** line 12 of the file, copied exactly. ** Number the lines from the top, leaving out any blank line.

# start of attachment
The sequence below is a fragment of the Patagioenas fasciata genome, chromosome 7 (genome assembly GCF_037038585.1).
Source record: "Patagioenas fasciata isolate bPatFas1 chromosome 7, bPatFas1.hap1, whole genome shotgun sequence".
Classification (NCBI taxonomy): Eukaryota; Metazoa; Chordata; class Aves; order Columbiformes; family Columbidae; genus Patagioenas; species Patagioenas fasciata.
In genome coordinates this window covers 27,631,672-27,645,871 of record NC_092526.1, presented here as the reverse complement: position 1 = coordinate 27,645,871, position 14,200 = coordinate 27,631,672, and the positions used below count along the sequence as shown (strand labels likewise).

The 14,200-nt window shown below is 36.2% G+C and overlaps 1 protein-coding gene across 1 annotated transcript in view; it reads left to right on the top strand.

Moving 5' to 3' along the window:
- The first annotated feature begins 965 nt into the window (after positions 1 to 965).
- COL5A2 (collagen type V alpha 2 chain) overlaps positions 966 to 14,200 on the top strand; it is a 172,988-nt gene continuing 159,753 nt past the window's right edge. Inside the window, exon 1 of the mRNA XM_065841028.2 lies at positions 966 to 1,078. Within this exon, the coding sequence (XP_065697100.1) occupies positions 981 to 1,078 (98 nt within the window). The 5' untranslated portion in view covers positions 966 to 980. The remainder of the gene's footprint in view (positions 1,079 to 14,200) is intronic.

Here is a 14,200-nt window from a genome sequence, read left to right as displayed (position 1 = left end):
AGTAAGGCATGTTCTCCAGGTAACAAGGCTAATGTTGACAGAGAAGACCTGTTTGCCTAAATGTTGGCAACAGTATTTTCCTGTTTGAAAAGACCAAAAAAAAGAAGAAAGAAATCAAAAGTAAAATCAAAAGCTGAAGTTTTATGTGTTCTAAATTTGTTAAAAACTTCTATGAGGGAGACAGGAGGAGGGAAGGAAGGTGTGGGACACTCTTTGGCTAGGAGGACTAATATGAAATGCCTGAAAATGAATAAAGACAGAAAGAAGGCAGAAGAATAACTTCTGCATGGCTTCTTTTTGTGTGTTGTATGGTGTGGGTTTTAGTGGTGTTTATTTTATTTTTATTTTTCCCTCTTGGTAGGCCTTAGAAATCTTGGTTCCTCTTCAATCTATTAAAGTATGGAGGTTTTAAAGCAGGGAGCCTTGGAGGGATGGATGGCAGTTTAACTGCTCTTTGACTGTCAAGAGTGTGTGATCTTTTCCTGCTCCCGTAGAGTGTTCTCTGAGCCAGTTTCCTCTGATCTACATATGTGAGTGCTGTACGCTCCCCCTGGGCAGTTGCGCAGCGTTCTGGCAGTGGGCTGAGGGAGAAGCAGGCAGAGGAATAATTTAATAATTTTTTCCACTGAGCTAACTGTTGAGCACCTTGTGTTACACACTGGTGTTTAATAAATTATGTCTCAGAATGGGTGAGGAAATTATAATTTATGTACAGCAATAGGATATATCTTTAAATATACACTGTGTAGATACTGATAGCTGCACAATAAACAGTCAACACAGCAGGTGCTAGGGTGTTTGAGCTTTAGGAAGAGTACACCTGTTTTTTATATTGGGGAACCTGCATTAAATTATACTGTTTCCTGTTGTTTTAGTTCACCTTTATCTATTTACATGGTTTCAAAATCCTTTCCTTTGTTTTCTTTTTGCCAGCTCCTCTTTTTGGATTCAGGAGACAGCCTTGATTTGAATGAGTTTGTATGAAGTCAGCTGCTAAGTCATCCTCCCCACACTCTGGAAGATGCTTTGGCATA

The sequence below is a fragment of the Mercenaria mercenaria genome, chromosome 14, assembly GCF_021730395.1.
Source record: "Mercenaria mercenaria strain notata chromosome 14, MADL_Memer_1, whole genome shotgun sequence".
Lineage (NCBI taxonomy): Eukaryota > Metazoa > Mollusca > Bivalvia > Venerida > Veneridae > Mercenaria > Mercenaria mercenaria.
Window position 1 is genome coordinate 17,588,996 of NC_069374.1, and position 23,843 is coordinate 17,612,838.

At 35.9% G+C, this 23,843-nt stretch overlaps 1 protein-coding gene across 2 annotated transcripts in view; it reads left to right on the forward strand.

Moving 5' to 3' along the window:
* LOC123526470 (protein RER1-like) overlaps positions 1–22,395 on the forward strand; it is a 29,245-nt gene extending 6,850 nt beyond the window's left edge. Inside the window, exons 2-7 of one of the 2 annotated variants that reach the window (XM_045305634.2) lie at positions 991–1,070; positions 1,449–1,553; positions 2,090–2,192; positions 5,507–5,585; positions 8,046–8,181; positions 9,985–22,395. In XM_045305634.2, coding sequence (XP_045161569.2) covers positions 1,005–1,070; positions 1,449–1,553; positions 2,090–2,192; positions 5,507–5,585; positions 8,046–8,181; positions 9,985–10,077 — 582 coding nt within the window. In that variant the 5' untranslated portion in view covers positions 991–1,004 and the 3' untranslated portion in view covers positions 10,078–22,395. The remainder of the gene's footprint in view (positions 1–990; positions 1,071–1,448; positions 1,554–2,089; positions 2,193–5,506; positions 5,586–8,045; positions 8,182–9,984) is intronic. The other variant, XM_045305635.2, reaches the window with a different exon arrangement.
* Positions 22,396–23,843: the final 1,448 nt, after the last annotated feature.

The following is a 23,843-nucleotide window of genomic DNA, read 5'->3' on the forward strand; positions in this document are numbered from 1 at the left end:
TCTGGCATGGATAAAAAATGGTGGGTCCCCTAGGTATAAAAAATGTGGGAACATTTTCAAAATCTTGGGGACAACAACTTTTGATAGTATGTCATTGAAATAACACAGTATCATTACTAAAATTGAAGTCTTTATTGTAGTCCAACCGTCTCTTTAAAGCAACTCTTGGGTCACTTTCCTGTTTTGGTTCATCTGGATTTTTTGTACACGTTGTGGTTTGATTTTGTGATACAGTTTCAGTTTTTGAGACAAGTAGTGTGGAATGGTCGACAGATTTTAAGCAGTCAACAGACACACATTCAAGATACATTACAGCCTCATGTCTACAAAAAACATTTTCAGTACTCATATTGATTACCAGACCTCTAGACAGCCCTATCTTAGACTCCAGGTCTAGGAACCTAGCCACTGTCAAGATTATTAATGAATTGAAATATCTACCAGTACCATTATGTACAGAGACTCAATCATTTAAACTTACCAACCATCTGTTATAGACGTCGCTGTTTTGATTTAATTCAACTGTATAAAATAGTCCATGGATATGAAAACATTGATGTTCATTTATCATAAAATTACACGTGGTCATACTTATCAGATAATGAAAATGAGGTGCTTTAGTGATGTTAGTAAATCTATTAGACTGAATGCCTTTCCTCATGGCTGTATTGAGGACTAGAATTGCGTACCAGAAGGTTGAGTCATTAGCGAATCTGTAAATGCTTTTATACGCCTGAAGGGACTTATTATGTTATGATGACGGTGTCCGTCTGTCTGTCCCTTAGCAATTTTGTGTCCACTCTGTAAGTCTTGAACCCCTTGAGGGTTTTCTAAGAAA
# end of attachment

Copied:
Source record: "Mercenaria mercenaria strain notata chromosome 14, MADL_Memer_1, whole genome shotgun sequence".